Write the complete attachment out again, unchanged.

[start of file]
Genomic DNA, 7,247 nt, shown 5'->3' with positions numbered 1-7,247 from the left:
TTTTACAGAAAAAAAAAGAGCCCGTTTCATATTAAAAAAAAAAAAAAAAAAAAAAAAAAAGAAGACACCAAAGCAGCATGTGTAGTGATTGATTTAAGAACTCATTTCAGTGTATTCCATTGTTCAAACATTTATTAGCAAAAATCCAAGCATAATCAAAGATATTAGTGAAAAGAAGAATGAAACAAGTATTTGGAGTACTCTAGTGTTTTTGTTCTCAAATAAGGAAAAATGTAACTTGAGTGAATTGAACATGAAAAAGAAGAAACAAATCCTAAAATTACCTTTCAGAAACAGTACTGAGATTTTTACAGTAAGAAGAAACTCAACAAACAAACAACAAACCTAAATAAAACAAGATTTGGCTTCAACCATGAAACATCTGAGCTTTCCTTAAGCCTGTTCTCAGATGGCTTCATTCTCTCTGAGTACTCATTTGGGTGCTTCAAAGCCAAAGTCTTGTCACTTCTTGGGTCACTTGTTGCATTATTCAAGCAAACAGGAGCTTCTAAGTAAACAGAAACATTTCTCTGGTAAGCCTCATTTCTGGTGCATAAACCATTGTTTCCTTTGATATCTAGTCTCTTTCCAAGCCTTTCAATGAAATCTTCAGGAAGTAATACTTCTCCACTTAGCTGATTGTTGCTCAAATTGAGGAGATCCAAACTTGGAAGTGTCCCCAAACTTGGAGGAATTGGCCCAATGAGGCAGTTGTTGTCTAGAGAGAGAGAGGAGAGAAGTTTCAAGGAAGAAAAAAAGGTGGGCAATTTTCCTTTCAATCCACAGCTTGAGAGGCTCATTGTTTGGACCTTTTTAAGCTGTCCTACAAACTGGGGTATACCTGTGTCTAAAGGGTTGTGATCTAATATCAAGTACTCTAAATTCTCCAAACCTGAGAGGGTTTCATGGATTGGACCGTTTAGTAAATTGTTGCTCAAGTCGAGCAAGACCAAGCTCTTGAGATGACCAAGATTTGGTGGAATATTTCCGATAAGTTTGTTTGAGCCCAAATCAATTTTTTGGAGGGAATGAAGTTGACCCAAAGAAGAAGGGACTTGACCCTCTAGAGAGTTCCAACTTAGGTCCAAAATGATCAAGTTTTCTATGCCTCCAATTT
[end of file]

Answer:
Genomic DNA, 7,247 nt, shown 5'->3' with positions numbered 1-7,247 from the left:
TTTTACAGAAAAAAAAAGAGCCCGTTTCATATTAAAAAAAAAAAAAAAAAAAAAAAAAAAGAAGACACCAAAGCAGCATGTGTAGTGATTGATTTAAGAACTCATTTCAGTGTATTCCATTGTTCAAACATTTATTAGCAAAAATCCAAGCATAATCAAAGATATTAGTGAAAAGAAGAATGAAACAAGTATTTGGAGTACTCTAGTGTTTTTGTTCTCAAATAAGGAAAAATGTAACTTGAGTGAATTGAACATGAAAAAGAAGAAACAAATCCTAAAATTACCTTTCAGAAACAGTACTGAGATTTTTACAGTAAGAAGAAACTCAACAAACAAACAACAAACCTAAATAAAACAAGATTTGGCTTCAACCATGAAACATCTGAGCTTTCCTTAAGCCTGTTCTCAGATGGCTTCATTCTCTCTGAGTACTCATTTGGGTGCTTCAAAGCCAAAGTCTTGTCACTTCTTGGGTCACTTGTTGCATTATTCAAGCAAACAGGAGCTTCTAAGTAAACAGAAACATTTCTCTGGTAAGCCTCATTTCTGGTGCATAAACCATTGTTTCCTTTGATATCTAGTCTCTTTCCAAGCCTTTCAATGAAATCTTCAGGAAGTAATACTTCTCCACTTAGCTGATTGTTGCTCAAATTGAGGAGATCCAAACTTGGAAGTGTCCCCAAACTTGGAGGAATTGGCCCAATGAGGCAGTTGTTGTCTAGAGAGAGAGAGGAGAGAAGTTTCAAGGAAGAAAAAAAGGTGGGCAATTTTCCTTTCAATCCACAGCTTGAGAGGCTCATTGTTTGGACCTTTTTAAGCTGTCCTACAAACTGGGGTATACCTGTGTCTAAAGGGTTGTGATCTAATATCAAGTACTCTAAATTCTCCAAACCTGAGAGGGTTTCATGGATTGGACCGTTTAGTAAATTGTTGCTCAAGTCGAGCAAGACCAAGCTCTTGAGATGACCAAGATTTGGTGGAATATTTCCGATAAGTTTGTTTGAGCCCAAATCAATTTTTTGGAGGGAATGAAGTTGACCCAAAGAAGAAGGGACTTGACCCTCTAGAGAGTTCCAACTTAGGTCCAAAATGATCAAGTTTTCTATGCCTCCAATTT